Most of the Arctic, like most of the world, is commonly owned. With ownership comes the obligation to manage our resources for the benefit of the total. To do that, we must understand the reality, the richness, and the responsibility of the North.

– Governor Walter J. Hickel, Founder

Kotzebue - October 8-9

Schedule of Activities and Session Descriptions

Week of the Arctic, in Kotzebue… 

Wednesday, October 8


0900-1100     Governance Roundtable * Northwest Arctic Heritage Center

** Participation, including observation, limited to invited guests only.

The agenda will focus on how the region is, or would like to be, engaged in the National Strategy for the Arctic Region, Arctic Council preparations, and Alaska Arctic Policy Commission. Current and potential communications and strategies will be discussed, including the question of what a successful, meaningful partnership looks like relative to federal and state Arctic activities. Established leaders engage in dialogue focused on how to manage and strengthen communication capacity. Participants include:

  • Mayor Reggie Joule, Northwest Arctic Borough (confirmed)
  • Marie Greene, NANA (confirmed)
  • Tim Schuerch, Maniilaq (invited)
  • Derek Martin, City Manager, City of Kotzebue (confirmed)
  • Mayor Clement Richards, City of Kotzebue (confirmed)
  • Fred Smith, NWAB (confirmed)
  • Cheryl Edenshaw, Alaska Technical Center (invited)
  • Willie Goodwin, Alaska Marine Mammal Coalition (confirmed)
  • Tom Ukallaysaaq Okleasik, Native Village of Kotzebue (confirmed)


1130-1300     Alaska Arctic Policy Commission * Northwest Arctic Borough Chambers - Lunch will be provided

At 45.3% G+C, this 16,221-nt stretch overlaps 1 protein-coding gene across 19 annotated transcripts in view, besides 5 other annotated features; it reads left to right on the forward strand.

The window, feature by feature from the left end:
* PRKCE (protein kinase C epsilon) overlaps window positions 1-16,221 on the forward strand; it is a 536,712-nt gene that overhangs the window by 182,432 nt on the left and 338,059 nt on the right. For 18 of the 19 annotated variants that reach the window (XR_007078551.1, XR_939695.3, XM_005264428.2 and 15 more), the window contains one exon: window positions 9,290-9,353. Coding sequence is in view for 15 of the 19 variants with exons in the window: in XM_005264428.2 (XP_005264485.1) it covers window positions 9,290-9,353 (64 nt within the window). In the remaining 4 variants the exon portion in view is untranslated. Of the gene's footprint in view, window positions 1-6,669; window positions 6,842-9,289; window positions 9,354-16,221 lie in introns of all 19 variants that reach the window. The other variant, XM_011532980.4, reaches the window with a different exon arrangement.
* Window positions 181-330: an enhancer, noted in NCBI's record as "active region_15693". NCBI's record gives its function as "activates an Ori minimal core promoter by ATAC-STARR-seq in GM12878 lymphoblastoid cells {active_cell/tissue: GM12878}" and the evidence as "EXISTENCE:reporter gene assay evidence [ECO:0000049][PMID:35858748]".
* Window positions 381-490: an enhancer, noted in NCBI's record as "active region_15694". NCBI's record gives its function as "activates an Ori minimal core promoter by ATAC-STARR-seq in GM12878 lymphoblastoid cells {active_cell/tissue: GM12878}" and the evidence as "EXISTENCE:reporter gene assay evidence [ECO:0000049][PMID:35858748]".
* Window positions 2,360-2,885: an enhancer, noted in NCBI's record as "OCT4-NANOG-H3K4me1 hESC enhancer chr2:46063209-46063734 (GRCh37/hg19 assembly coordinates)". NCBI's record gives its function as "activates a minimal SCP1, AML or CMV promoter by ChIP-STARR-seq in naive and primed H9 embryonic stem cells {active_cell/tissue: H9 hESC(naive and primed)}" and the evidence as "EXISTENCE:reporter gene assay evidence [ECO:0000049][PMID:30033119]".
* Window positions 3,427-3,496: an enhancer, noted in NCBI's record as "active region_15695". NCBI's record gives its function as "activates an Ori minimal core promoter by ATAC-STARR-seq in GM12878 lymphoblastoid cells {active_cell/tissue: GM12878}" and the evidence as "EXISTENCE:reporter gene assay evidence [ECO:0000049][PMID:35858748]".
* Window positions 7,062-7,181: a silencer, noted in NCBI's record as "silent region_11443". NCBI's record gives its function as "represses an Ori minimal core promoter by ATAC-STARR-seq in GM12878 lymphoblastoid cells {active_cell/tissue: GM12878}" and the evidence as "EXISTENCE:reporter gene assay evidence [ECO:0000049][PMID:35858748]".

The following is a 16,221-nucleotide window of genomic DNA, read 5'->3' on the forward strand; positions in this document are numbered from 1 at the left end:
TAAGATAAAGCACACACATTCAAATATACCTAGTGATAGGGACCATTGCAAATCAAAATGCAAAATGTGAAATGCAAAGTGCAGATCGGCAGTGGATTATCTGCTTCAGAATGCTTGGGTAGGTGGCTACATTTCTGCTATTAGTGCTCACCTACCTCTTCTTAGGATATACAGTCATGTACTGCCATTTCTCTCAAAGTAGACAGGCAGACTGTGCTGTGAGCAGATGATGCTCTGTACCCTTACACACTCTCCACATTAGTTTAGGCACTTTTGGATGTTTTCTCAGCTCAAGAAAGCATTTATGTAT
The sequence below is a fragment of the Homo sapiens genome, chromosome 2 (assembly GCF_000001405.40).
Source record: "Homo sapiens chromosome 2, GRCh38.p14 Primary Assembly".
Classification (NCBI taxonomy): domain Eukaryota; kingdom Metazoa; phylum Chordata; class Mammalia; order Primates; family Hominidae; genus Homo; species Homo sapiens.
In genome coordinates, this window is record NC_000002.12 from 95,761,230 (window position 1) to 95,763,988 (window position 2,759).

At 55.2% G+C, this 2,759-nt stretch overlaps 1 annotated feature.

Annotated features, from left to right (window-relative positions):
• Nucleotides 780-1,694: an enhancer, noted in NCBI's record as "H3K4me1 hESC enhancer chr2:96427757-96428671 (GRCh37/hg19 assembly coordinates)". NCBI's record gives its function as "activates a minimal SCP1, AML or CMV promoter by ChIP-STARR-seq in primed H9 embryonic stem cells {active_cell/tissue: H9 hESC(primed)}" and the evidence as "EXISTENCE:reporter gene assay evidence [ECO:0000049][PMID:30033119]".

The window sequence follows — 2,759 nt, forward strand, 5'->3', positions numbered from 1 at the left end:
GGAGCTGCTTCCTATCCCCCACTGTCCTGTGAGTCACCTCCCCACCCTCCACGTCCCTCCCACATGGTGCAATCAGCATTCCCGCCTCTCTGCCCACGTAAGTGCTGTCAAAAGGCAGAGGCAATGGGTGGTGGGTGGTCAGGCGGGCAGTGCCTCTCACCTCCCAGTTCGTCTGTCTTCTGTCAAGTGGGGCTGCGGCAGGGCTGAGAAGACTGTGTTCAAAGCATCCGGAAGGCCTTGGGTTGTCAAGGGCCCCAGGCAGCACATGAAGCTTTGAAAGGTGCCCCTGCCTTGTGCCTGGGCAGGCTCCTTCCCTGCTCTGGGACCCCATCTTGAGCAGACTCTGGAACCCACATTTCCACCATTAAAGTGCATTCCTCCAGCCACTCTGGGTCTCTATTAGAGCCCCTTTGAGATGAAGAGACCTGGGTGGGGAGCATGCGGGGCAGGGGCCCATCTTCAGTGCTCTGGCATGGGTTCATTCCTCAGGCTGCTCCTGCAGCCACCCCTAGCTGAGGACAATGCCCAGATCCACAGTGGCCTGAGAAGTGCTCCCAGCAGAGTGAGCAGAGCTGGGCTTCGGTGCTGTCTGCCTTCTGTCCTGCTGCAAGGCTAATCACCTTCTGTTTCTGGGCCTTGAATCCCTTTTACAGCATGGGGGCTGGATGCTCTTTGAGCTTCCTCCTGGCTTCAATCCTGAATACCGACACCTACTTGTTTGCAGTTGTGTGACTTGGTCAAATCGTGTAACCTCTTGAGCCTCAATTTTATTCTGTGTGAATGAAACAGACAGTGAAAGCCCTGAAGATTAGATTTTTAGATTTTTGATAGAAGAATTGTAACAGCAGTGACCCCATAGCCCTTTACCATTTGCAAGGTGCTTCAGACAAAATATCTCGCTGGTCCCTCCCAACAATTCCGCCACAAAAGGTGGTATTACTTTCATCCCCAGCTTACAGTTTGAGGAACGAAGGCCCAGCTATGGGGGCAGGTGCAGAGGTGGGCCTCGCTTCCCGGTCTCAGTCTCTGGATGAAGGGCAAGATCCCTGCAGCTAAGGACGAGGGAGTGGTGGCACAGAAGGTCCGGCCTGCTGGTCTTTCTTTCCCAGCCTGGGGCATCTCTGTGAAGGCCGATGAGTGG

** Participation open to the public and testimony encouraged.

Presentation of draft Alaska Arctic Policy and Implementation Plan by Commissioners Mayor Reggie Joule, Elizabeth Moore, Nils Andreassen, Stefanie Moreland and Lisa Pekich, with Executive Director Nikoosh Carlo.

The public is encouraged to deliver comments as part of the open and public process facilitated by the Commission. All testimony will be considered part of the official record. The final policy and report is due to the Alaska State Legislature by January 30, 2015.


1300-1330     Update - State of Alaska and Coast Guard

** Participation open to the public


1500-1700     Community and Regional Approaches to Affordable Energy * Northwest Arctic Heritage Center
**Public participation welcome and encouraged

Roundtable participants from organizations and companies working to address high energy costs in the region will review past and current efforts. The conversation will focus on policy or technological changes made that facilitate new approaches. At the same time, a discussion of regional energy needs will take place and include an update on plans for regional energy solutions.

Panelists include:


1430-1700     Young Leaders Roundtable * Chukchi Campus

** Closed session, by invite only for young Alaskans ages 16-35

Convened by Maija Lukin and Hannah Atkinson.

Facilitated group discussion focused on a central question of “What do healthy, sustainable communities in Alaska’s Arctic look like in 2040?” Participants will discuss important social, economic, cultural and environmental features of Alaska’s Arctic communities. This discussion hosted in collaboration with UAF's Northern Arctic Scenarios Project.


1600-1700     Workforce Development and Training * Alaska Technical Center

** Participation open to the public

Tour led by Cheryl Edenshaw, Director, Alaska Technical Center (confirmed)


1730-1830   Regional Subsistence Mapping * Alaska Technical Center
** Participation open to the public - presentations and panel discussion with opportunity for Q&A

Panelists include:


Thursday, October 9


0830-1000     Federal Listening Session * Northwest Arctic Borough Chambers

** Participation open to the public and testimony encouraged.